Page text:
29Jun 2018

California Wildfire Smoke Makes Breathing Difficult

The Pawnee Fire burning north of Sacramento and at least nine other active fires throughout California serve as a reminder for those living and working in or near those areas: the smoke filling the sky poses a health risk.

As we have discussed in this space before, wildfire smoke is full of gases, chemicals, and fine particles that no one wants to breathe in. People with heart disease, chest pain, asthma, and other similar diseases are at particular risk of serious illness, if not protected from the smoke.

If your employees don’t have respiratory protection already as part of their job, they will need it to stay safe. One immediate option is the filtering facepiece respirator. These come at a fairly low cost and are generally available at hardware and drug stores for purchase. You can also find them online.

Finding the right respirator

NIOSH-approved N95 (or above) respirators help protect against wildfire smoke

NIOSH-approved respirators, N95 and above, provide some protection against wildfire smoke

When you head off to the store or jump on the computer to purchase respirators, you want to find ones that have a rating of at least N95, and carry the approval of the National Institute for Occupational Safety and Health (NIOSH). You can find the approval on the packaging the respirators come in, or in the product description online.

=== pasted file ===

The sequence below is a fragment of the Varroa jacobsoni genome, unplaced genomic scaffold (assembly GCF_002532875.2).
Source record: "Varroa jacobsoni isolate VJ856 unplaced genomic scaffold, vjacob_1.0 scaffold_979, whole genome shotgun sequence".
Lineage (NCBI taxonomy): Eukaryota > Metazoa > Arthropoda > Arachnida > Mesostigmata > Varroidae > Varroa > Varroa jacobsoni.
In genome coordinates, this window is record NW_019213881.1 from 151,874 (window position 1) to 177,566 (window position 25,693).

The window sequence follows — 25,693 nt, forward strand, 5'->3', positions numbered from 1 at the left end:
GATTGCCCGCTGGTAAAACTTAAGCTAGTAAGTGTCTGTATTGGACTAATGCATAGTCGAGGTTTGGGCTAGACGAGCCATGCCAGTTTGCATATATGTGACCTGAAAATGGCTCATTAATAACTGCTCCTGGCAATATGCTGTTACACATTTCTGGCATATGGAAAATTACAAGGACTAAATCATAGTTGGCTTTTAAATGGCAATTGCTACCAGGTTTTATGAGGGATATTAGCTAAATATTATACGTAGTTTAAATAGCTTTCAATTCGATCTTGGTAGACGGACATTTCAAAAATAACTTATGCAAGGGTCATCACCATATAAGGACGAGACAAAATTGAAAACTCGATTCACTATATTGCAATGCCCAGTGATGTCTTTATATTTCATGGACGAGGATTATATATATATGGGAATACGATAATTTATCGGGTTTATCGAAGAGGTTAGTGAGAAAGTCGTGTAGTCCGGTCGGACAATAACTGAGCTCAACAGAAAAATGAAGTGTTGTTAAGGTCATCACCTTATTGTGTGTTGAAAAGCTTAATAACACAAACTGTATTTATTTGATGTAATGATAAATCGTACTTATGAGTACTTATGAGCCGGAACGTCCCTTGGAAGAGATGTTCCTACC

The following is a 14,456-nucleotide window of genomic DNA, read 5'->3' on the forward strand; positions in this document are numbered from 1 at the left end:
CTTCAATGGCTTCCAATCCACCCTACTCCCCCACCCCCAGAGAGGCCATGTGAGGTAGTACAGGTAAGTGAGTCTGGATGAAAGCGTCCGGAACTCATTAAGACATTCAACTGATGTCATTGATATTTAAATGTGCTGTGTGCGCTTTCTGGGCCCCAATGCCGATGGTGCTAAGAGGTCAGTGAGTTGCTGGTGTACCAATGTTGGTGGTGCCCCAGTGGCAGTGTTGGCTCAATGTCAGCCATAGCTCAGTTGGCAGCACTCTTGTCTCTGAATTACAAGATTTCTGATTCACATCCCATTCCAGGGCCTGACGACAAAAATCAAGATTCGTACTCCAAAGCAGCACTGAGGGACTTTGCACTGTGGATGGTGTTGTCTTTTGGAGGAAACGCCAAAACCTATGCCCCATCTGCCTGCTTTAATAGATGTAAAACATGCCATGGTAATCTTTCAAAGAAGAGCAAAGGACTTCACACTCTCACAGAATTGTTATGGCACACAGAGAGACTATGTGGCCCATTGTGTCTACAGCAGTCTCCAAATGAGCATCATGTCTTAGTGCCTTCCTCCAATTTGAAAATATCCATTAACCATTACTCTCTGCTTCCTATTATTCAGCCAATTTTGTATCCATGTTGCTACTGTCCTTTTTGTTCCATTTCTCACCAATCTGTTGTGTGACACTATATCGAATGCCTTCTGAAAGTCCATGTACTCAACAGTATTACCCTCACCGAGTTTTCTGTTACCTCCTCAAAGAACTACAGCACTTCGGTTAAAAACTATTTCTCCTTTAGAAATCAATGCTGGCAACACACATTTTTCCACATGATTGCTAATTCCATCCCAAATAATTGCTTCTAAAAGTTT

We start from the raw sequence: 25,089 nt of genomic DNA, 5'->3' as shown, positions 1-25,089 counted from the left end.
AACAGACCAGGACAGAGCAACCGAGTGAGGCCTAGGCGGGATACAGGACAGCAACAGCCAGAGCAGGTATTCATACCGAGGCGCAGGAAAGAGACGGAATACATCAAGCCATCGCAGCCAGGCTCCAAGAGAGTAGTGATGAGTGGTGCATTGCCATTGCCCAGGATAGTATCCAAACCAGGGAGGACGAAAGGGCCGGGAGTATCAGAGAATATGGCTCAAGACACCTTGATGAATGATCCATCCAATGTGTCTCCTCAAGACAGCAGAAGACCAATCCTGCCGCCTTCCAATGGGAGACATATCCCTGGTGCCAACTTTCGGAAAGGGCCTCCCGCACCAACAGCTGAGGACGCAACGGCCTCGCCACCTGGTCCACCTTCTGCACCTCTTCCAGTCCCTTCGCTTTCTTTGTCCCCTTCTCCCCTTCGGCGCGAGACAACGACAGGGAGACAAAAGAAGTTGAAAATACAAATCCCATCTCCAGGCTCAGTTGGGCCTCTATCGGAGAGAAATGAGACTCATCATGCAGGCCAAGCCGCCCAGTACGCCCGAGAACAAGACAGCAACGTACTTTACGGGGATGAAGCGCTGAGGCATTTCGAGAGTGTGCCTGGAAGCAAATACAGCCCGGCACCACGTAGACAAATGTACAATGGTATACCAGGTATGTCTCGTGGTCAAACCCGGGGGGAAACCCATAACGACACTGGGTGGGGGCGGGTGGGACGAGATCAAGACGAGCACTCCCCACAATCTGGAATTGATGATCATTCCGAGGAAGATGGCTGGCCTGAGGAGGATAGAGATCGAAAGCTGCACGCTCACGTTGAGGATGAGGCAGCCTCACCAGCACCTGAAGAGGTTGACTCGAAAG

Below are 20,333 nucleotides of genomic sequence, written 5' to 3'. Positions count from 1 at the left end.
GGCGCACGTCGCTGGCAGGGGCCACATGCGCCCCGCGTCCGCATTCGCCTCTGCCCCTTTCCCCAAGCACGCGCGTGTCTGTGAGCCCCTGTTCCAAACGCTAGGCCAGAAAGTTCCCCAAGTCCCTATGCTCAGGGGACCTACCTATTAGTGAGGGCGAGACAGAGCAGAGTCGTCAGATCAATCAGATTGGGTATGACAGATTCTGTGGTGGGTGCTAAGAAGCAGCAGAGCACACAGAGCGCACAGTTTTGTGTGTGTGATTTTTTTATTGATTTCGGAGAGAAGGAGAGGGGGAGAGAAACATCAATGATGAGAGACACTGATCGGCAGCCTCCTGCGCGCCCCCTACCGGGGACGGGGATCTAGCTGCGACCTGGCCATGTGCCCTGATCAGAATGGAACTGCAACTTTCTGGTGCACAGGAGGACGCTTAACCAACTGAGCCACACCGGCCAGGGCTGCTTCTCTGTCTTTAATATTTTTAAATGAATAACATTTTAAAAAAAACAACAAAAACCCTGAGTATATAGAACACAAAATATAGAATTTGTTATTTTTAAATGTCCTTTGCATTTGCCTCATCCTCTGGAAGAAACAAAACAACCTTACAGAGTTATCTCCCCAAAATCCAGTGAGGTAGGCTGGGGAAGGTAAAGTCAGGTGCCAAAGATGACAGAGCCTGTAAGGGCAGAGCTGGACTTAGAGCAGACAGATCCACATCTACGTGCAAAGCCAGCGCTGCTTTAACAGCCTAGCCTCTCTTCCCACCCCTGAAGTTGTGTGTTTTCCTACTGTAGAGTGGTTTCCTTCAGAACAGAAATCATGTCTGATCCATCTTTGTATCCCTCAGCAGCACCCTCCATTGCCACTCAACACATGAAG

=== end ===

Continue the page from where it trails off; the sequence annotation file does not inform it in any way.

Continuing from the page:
Additionally, you’ll want respirators that have two straps that wrap around the head. Anything less does not provide proper protection. And, surgical masks do not protect against wildfire smoke.

Other protections for you and your employees

While providing respirators is a good first step, there are some other steps you can take to further reduce your employees’ exposure to the smoke:

  • Limit the time working outdoors.
  • Postpone any rigorous activity.
  • Keep indoor air as clean as possible by turning off air conditioning units that draw in the smoke-polluted air from outside.
  • With summer temperatures continuing to rise, the above suggestion might not work everywhere. If air conditioning is a necessity, replace all ventilation unit filters with high-efficiency particulate (HEPA) air filters. (These filters do a good job on air particulates, but are not that effective against gases and odors).
  • If conditions are really bad, you might consider sending your workers home for the day—especially those that live long distances away and would have to drive through the smoky conditions.

Summertime is fire season in California. As the Pawnee Fire approaches 14,000 acres and the other blazes continue to burn and possibly expand, smoke will fill the air in the surrounding communities for a few days.

And, as we all know about California summers, more fires are likely on the way. Stocking up now on respirators help your employees get through the immediate emergency. Continuing to stock up puts you in position to help them again, the next time a big fire breaks out.

For the latest fire information, please visit the Cal Fire website.

For more information on how to protect against wildfire smoke, please see these resources:


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